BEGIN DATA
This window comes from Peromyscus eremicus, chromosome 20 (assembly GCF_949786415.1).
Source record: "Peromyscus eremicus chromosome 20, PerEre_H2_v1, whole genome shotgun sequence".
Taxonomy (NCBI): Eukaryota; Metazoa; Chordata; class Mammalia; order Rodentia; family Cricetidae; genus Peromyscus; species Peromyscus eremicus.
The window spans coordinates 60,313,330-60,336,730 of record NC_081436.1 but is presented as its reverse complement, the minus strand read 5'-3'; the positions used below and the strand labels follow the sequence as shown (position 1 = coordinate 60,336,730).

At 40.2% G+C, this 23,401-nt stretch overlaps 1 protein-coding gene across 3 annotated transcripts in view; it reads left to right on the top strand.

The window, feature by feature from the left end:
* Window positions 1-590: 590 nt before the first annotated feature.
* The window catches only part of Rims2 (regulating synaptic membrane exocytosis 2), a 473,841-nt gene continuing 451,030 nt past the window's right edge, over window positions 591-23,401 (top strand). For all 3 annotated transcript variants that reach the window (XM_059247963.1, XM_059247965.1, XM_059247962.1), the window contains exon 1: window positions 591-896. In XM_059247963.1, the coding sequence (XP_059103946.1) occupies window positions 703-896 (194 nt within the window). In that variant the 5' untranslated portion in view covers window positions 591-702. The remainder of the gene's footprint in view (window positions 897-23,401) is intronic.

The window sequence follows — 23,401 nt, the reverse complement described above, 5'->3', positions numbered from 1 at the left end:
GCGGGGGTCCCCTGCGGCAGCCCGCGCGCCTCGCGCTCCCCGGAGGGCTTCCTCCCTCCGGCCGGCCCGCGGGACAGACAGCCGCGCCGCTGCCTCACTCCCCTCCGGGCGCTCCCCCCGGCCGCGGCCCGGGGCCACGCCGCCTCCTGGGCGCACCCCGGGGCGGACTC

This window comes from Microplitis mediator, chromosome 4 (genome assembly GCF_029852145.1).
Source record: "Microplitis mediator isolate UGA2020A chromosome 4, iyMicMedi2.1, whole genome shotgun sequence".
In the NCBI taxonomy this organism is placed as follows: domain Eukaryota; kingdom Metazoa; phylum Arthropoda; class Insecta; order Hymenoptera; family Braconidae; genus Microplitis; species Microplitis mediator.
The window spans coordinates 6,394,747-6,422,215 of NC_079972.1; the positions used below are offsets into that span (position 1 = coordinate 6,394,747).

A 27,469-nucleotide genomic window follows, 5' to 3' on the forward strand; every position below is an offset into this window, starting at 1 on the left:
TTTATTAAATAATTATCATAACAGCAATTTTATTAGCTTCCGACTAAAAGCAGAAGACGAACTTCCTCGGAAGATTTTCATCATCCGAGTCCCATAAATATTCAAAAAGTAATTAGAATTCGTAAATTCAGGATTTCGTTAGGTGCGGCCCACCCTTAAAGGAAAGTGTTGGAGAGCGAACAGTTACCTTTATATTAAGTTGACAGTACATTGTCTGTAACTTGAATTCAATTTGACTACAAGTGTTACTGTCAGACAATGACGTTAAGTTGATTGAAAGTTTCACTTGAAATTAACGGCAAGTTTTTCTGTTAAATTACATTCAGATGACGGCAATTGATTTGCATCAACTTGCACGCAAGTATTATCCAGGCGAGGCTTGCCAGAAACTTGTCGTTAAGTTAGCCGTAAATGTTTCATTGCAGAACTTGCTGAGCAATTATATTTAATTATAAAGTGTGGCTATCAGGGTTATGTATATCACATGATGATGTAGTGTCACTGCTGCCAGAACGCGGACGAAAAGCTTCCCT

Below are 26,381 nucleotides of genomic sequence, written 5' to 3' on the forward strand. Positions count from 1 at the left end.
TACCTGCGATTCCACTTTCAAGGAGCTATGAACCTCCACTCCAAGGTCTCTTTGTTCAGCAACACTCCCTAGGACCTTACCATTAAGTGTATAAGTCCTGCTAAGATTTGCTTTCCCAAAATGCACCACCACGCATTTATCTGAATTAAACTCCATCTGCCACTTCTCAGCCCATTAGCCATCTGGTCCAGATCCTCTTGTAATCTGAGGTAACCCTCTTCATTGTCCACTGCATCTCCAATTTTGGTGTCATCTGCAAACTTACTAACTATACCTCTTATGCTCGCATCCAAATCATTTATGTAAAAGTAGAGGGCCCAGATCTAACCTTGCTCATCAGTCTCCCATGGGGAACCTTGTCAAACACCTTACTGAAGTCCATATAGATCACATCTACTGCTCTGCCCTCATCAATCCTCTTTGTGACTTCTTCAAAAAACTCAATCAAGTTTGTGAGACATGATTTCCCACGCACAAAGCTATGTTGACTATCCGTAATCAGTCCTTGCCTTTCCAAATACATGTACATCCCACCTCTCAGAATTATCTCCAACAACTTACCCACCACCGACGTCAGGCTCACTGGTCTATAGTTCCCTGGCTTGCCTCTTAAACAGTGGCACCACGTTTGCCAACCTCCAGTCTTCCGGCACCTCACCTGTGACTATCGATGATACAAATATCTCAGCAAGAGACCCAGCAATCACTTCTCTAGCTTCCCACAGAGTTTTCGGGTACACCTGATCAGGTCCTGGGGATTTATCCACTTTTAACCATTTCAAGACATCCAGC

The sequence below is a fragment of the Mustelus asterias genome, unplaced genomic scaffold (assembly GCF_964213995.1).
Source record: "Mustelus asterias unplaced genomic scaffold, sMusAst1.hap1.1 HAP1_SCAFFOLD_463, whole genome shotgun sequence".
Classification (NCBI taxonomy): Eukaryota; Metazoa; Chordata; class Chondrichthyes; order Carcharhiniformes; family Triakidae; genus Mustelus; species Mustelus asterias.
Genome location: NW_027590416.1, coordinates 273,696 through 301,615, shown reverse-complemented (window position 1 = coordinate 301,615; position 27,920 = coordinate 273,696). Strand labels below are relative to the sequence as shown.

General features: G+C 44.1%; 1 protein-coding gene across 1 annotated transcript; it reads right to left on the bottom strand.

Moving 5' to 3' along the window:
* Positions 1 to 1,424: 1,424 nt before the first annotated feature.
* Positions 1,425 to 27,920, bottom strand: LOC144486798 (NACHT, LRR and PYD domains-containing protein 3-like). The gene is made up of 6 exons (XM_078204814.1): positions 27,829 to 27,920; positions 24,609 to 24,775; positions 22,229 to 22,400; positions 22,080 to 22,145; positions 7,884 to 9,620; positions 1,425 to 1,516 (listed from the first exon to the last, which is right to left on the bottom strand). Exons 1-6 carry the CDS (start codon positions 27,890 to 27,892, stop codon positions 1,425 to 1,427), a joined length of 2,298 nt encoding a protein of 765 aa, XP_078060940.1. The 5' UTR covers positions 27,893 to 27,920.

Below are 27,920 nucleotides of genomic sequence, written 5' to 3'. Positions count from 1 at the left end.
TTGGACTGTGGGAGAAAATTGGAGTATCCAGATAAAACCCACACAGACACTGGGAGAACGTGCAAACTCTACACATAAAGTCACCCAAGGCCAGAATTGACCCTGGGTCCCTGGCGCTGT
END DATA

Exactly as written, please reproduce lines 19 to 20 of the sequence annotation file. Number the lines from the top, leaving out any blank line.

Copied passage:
The sequence below is a fragment of the Mustelus asterias genome, unplaced genomic scaffold (assembly GCF_964213995.1).
Source record: "Mustelus asterias unplaced genomic scaffold, sMusAst1.hap1.1 HAP1_SCAFFOLD_463, whole genome shotgun sequence".